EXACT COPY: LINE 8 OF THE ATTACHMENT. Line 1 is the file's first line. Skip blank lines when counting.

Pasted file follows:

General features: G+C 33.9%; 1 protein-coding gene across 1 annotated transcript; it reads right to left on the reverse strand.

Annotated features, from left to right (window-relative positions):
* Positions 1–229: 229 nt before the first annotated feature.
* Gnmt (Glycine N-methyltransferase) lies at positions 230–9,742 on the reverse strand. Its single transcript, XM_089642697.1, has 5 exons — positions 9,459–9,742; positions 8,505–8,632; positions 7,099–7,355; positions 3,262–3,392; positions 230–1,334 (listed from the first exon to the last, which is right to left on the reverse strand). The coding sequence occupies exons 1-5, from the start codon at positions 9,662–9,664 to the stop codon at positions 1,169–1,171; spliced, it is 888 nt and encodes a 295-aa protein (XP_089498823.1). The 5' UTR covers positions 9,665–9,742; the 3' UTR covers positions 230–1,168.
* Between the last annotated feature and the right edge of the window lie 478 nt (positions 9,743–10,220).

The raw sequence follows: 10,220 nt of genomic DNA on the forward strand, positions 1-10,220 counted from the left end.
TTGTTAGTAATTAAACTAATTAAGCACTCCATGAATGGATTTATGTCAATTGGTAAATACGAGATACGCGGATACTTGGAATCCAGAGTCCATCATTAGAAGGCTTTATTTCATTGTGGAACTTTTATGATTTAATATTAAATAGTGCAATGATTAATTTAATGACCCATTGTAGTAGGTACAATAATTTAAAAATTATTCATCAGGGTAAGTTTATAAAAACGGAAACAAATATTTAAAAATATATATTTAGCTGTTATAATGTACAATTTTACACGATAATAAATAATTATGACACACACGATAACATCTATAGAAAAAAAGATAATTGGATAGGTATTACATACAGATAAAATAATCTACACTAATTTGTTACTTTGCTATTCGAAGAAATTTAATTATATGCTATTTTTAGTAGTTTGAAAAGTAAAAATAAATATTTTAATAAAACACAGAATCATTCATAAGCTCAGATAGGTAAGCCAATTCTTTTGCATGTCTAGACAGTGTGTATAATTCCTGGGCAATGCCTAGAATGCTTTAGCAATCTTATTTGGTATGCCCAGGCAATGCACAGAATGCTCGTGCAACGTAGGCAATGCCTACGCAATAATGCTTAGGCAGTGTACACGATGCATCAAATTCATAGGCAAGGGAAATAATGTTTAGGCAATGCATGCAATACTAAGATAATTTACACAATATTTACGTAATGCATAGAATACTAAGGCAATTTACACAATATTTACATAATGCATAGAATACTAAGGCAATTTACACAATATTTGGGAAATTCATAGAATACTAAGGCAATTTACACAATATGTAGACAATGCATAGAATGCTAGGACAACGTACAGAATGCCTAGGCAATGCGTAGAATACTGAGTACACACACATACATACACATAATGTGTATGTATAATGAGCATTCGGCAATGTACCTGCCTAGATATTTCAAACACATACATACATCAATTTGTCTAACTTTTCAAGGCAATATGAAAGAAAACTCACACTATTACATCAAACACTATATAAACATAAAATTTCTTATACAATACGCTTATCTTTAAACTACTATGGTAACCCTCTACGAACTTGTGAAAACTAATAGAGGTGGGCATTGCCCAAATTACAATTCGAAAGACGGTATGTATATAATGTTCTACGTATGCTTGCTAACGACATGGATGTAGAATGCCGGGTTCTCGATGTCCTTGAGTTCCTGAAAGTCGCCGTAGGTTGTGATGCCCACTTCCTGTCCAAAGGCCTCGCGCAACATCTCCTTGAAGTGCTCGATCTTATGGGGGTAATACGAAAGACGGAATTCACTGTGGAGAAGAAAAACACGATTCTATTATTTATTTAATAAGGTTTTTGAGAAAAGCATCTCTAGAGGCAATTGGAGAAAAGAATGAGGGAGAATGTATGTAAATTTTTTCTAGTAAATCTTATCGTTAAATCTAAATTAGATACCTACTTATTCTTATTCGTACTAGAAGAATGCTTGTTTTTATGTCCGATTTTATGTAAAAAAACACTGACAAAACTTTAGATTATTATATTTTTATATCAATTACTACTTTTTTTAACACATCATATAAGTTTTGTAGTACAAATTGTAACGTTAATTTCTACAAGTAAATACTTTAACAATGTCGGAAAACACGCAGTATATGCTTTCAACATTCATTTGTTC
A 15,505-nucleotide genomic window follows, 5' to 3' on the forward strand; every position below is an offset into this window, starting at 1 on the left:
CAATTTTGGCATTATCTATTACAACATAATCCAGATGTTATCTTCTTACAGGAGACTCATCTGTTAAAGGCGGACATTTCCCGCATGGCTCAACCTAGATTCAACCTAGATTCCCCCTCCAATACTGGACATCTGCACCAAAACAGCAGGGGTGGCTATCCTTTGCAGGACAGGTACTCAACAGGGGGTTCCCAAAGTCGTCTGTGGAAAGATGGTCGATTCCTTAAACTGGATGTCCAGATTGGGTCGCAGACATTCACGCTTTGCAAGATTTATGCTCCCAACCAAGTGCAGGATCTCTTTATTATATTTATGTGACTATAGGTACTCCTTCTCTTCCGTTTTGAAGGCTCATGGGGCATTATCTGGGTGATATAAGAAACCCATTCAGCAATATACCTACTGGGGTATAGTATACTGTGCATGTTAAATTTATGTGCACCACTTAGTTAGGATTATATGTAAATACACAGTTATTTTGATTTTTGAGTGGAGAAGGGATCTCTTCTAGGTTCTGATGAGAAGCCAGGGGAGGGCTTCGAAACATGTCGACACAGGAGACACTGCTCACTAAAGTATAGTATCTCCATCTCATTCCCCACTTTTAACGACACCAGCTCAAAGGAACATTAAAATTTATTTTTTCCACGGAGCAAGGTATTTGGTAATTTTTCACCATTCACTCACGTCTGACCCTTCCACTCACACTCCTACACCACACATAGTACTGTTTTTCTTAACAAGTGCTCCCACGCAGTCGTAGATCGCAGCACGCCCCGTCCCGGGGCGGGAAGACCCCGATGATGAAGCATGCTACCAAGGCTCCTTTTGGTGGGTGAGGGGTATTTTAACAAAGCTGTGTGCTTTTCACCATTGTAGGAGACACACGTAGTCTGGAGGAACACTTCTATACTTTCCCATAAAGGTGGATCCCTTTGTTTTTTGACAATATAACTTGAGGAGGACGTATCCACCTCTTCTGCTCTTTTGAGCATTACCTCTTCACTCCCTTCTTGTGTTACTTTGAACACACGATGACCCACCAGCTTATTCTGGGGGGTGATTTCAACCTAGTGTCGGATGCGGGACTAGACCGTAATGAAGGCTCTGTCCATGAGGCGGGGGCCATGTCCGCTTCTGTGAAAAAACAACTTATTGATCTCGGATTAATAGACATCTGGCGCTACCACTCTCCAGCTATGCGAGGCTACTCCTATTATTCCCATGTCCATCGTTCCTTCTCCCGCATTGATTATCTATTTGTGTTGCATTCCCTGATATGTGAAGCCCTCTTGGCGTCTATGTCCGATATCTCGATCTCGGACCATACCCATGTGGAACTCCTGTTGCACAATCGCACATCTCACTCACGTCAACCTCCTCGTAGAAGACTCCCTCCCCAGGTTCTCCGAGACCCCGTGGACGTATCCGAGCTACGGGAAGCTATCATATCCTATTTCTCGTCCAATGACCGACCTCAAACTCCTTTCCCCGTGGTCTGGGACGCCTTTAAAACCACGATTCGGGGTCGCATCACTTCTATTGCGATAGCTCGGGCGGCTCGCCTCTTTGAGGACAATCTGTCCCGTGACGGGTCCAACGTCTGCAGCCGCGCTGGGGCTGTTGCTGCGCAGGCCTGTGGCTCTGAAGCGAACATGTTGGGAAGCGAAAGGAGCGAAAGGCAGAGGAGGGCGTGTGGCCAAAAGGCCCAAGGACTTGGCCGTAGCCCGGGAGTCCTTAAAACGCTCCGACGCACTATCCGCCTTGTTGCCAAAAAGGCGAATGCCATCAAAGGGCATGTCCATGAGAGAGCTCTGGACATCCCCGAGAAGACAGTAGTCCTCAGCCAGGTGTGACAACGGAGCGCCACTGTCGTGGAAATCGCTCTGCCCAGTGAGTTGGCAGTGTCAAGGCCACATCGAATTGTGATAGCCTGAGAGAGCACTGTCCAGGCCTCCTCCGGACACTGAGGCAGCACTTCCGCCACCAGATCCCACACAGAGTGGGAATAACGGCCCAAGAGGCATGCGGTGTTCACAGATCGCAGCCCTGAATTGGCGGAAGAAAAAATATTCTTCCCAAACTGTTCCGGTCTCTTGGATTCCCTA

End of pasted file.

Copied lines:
A 15,505-nucleotide genomic window follows, 5' to 3' on the forward strand; every position below is an offset into this window, starting at 1 on the left: